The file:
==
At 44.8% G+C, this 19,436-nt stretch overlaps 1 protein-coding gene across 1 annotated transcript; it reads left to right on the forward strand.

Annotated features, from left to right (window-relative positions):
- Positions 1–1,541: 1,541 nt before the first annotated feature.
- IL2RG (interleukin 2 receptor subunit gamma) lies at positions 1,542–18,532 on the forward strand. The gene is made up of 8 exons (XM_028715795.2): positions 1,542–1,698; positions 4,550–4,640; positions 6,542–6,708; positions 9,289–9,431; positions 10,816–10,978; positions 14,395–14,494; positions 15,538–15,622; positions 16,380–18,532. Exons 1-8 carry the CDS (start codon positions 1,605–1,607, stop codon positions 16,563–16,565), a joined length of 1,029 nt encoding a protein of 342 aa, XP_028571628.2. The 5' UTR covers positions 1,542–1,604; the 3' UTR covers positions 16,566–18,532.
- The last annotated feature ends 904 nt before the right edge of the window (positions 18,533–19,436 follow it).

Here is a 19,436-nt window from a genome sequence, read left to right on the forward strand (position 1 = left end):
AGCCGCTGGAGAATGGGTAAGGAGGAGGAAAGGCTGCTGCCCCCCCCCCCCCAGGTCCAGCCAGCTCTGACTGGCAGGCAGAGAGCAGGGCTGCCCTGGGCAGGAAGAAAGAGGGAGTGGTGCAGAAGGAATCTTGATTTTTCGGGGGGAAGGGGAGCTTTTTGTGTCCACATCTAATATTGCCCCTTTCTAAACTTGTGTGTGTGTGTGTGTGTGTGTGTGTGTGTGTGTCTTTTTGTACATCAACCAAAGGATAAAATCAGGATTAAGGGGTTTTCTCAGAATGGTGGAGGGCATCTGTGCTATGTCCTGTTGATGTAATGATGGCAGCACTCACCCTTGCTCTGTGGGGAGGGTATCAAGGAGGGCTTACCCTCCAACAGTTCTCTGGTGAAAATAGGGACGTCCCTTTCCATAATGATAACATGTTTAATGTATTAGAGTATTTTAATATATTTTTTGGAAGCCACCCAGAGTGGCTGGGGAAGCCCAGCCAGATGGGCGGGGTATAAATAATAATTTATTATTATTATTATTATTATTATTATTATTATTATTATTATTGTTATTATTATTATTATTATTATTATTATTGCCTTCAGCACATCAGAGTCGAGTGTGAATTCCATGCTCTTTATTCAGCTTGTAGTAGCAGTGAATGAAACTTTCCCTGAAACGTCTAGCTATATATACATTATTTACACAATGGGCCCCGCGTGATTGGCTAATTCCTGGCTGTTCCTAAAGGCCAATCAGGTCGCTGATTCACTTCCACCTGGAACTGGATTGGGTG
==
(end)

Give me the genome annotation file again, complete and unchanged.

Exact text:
At 44.8% G+C, this 19,436-nt stretch overlaps 1 protein-coding gene across 1 annotated transcript; it reads left to right on the forward strand.

Annotated features, from left to right (window-relative positions):
- Positions 1–1,541: 1,541 nt before the first annotated feature.
- IL2RG (interleukin 2 receptor subunit gamma) lies at positions 1,542–18,532 on the forward strand. The gene is made up of 8 exons (XM_028715795.2): positions 1,542–1,698; positions 4,550–4,640; positions 6,542–6,708; positions 9,289–9,431; positions 10,816–10,978; positions 14,395–14,494; positions 15,538–15,622; positions 16,380–18,532. Exons 1-8 carry the CDS (start codon positions 1,605–1,607, stop codon positions 16,563–16,565), a joined length of 1,029 nt encoding a protein of 342 aa, XP_028571628.2. The 5' UTR covers positions 1,542–1,604; the 3' UTR covers positions 16,566–18,532.
- The last annotated feature ends 904 nt before the right edge of the window (positions 18,533–19,436 follow it).

Here is a 19,436-nt window from a genome sequence, read left to right on the forward strand (position 1 = left end):
AGCCGCTGGAGAATGGGTAAGGAGGAGGAAAGGCTGCTGCCCCCCCCCCCCCAGGTCCAGCCAGCTCTGACTGGCAGGCAGAGAGCAGGGCTGCCCTGGGCAGGAAGAAAGAGGGAGTGGTGCAGAAGGAATCTTGATTTTTCGGGGGGAAGGGGAGCTTTTTGTGTCCACATCTAATATTGCCCCTTTCTAAACTTGTGTGTGTGTGTGTGTGTGTGTGTGTGTGTGTGTCTTTTTGTACATCAACCAAAGGATAAAATCAGGATTAAGGGGTTTTCTCAGAATGGTGGAGGGCATCTGTGCTATGTCCTGTTGATGTAATGATGGCAGCACTCACCCTTGCTCTGTGGGGAGGGTATCAAGGAGGGCTTACCCTCCAACAGTTCTCTGGTGAAAATAGGGACGTCCCTTTCCATAATGATAACATGTTTAATGTATTAGAGTATTTTAATATATTTTTTGGAAGCCACCCAGAGTGGCTGGGGAAGCCCAGCCAGATGGGCGGGGTATAAATAATAATTTATTATTATTATTATTATTATTATTATTATTATTATTATTATTGTTATTATTATTATTATTATTATTATTATTGCCTTCAGCACATCAGAGTCGAGTGTGAATTCCATGCTCTTTATTCAGCTTGTAGTAGCAGTGAATGAAACTTTCCCTGAAACGTCTAGCTATATATACATTATTTACACAATGGGCCCCGCGTGATTGGCTAATTCCTGGCTGTTCCTAAAGGCCAATCAGGTCGCTGATTCACTTCCACCTGGAACTGGATTGGGTG